Negative Experience

Average Interview

Marketing Vice President Interview

Marketing Vice President
Austin, TX

I applied through a recruiter and the process took 5 days - interviewed at Rackspace in September 2013.

Interview Details – Had a phone screen interview with recruiter and was told that they would be scheduling a phone interview with the hiring manager within the next week. That was 3 weeks ago and several email pings ago - all without so much as a courtesy reply. Pretty shocked that a candidate being considered for an executive position would be treated this way.

Interview Question – Salary brought up by recruiter on first phone interview   Answer Question

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Declined Offer

Positive Experience

Difficult Interview

Windows Systems Administrator II Interview

Windows Systems Administrator II
Austin, TX

I applied online and the process took 2+ weeks - interviewed at Rackspace in May 2013.

Interview Details – Step 1 was to submit resume to rackspace.com. After that I was contacted by a full time in house recruiter who was very friendly and qualified me for the position by asking 14 tech questions on the position.

After passing the "test" I was contacted by an HR person to schedule a 3 hour interview. This interview process involved six total "rackers", two at a time in back to back to back 1 hour interview sessions.

Hour one was lightly technical, heavy on personality filtering. Tests your arrogance, your ability to work on a team, your communication prowess. I was asked to tell them a dirty joke at the end, just to see how i'd react and what I would be willing to say in an interview situation!

Hour two was entirely technical - Everything from telnet to SAN layout using whiteboards to demonstrate.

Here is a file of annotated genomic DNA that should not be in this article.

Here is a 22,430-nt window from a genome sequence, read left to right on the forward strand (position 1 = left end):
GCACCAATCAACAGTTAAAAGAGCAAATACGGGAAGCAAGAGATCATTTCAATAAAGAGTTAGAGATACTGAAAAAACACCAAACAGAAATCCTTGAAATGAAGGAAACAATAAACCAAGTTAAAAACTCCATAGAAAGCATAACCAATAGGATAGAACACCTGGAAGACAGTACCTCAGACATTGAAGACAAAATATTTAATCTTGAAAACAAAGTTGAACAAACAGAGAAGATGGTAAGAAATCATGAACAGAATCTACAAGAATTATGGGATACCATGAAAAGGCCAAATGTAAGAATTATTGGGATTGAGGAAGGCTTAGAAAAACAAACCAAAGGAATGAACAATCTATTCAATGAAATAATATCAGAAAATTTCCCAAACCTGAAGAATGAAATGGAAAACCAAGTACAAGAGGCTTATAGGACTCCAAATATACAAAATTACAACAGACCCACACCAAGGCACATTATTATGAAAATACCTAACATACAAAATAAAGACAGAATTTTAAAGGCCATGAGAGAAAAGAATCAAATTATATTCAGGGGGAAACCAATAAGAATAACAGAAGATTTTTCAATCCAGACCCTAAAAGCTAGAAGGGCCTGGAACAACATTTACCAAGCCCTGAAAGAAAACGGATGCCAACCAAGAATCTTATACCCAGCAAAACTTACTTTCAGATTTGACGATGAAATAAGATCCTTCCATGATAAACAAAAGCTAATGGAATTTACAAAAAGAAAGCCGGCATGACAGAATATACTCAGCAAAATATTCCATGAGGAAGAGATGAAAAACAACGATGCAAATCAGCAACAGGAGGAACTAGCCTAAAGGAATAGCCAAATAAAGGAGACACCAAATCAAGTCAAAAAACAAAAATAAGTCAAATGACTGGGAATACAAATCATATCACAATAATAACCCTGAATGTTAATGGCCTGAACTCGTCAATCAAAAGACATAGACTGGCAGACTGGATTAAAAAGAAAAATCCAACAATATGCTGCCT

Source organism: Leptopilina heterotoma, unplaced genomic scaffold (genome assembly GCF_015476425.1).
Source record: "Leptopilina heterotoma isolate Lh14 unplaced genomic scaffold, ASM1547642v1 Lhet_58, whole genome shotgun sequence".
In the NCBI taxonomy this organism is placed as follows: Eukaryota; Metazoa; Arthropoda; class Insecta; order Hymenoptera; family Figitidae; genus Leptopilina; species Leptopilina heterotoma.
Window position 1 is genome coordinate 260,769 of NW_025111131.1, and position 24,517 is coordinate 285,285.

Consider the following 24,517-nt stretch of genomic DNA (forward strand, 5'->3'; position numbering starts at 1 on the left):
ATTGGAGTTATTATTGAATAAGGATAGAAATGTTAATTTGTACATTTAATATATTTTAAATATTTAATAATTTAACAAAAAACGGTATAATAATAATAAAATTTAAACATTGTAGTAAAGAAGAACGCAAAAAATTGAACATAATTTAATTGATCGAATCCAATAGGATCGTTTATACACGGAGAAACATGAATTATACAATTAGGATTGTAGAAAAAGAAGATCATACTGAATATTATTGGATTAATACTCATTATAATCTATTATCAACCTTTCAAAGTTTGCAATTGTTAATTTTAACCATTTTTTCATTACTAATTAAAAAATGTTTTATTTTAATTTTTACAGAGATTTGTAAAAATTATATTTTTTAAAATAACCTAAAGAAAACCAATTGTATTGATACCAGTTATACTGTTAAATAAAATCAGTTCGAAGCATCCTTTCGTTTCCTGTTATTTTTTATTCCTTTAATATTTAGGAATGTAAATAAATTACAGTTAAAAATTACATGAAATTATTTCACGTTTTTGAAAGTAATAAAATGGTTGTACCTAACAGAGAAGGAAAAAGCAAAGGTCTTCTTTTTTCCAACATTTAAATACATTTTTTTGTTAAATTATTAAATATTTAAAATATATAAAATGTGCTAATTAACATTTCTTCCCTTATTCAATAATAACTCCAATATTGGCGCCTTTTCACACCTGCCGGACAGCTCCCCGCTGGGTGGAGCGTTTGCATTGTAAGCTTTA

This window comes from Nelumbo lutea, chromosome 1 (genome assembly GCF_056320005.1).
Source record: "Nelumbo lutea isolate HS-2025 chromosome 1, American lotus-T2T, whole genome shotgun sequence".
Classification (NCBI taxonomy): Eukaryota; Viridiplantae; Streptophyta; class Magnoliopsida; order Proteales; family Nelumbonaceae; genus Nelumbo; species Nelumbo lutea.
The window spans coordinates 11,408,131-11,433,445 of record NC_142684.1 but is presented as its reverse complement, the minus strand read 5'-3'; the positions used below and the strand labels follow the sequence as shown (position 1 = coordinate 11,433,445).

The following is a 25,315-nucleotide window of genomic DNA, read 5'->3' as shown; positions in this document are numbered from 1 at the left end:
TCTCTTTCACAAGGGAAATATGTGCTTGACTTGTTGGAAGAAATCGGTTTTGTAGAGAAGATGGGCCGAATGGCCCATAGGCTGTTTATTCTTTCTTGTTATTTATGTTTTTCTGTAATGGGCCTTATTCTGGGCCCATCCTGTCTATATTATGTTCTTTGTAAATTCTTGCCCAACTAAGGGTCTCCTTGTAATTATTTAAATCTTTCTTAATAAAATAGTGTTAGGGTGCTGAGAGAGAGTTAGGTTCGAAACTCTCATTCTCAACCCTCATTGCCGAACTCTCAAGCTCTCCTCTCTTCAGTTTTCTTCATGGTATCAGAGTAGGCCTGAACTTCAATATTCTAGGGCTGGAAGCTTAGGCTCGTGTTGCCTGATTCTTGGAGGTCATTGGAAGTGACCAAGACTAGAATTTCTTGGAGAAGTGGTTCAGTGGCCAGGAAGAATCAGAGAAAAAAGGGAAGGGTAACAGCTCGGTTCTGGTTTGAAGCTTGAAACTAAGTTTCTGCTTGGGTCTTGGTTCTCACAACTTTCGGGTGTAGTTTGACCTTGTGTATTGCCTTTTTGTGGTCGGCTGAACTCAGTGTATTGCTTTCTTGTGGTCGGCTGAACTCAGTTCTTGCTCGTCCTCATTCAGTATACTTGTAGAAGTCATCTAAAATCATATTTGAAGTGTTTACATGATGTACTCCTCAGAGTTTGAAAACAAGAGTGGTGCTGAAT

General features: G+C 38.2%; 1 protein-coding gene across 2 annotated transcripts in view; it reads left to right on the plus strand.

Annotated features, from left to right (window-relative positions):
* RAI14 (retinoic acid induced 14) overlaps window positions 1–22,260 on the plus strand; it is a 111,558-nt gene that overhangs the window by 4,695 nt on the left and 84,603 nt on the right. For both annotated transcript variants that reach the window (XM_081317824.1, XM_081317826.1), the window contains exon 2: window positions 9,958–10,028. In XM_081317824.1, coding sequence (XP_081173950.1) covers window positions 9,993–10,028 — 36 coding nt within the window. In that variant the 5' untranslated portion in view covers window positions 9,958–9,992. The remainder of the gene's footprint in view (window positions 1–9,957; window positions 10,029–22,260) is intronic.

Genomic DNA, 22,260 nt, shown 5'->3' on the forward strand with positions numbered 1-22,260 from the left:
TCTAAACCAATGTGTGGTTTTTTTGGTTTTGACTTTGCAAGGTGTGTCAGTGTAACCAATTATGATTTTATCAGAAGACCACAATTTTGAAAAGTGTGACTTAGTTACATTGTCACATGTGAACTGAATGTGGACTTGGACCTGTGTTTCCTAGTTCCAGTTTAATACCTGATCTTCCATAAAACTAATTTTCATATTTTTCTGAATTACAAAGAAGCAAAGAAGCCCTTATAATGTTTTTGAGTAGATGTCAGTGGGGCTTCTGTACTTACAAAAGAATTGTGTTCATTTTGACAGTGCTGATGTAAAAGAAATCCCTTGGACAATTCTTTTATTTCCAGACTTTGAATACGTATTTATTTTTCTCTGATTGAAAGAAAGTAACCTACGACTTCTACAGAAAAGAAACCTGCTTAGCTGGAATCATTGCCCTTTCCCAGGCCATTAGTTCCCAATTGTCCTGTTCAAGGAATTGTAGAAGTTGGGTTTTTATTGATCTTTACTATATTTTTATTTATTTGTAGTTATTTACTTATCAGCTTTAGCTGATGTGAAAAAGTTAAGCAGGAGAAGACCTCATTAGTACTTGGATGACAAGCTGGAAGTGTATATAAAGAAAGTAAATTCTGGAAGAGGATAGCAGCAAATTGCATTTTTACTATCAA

Hour three involved meeting the prospective actual team lead & manager to see how the fit might be. Questions like "Do you get enjoyment out of completing 50 tasks in a shift or do you prefer to tackle very difficult projects that take many hours?" Resume was scrutinized, and questions about if hired, where I wanted to be within the company in 5 years type questions.

In the end I was made an offer and declined but the interview process was unique, positive and if the pay were better I would of been excited to accept.

Interview Question – "Tell me a dirty joke right now."   Answer Question

Reason for Declining – Very low base salary offered with too many unpredictable bonuses and profit sharing. I was hired by another company a few days later for quite seriously more than DOUBLE what Rackspace offered in base salary. I think this is the rackspace pay policy - offer 4+ weeks of PTO a year, free soda, a positive environment and pay people half industry rate. Didnt appeal to me, but may appeal to many.

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No Offer

Negative Experience

Difficult Interview

Software Developer II Interview

Software Developer II
Austin, TX

I applied through an employee referral and the process took 3 weeks - interviewed at Rackspace in April 2013.

Interview Details – Recruiter missed scheduled phone screen twice. Next technical phone interview with Manager. He was late to the scheduled time by an hour. Bad feeling at this point. Another phone interview with a senior developer. Questions were a mix of technical/behavioral. Onsite was 3 hours. First hour technical with white boarding java and database concepts. Another hour of behavioral with Managers. Last part is tour of facilities and sales pitch on the culture.

Interview Question – Complete partial implementation of code to convert arraylist to linked list.   Answer Question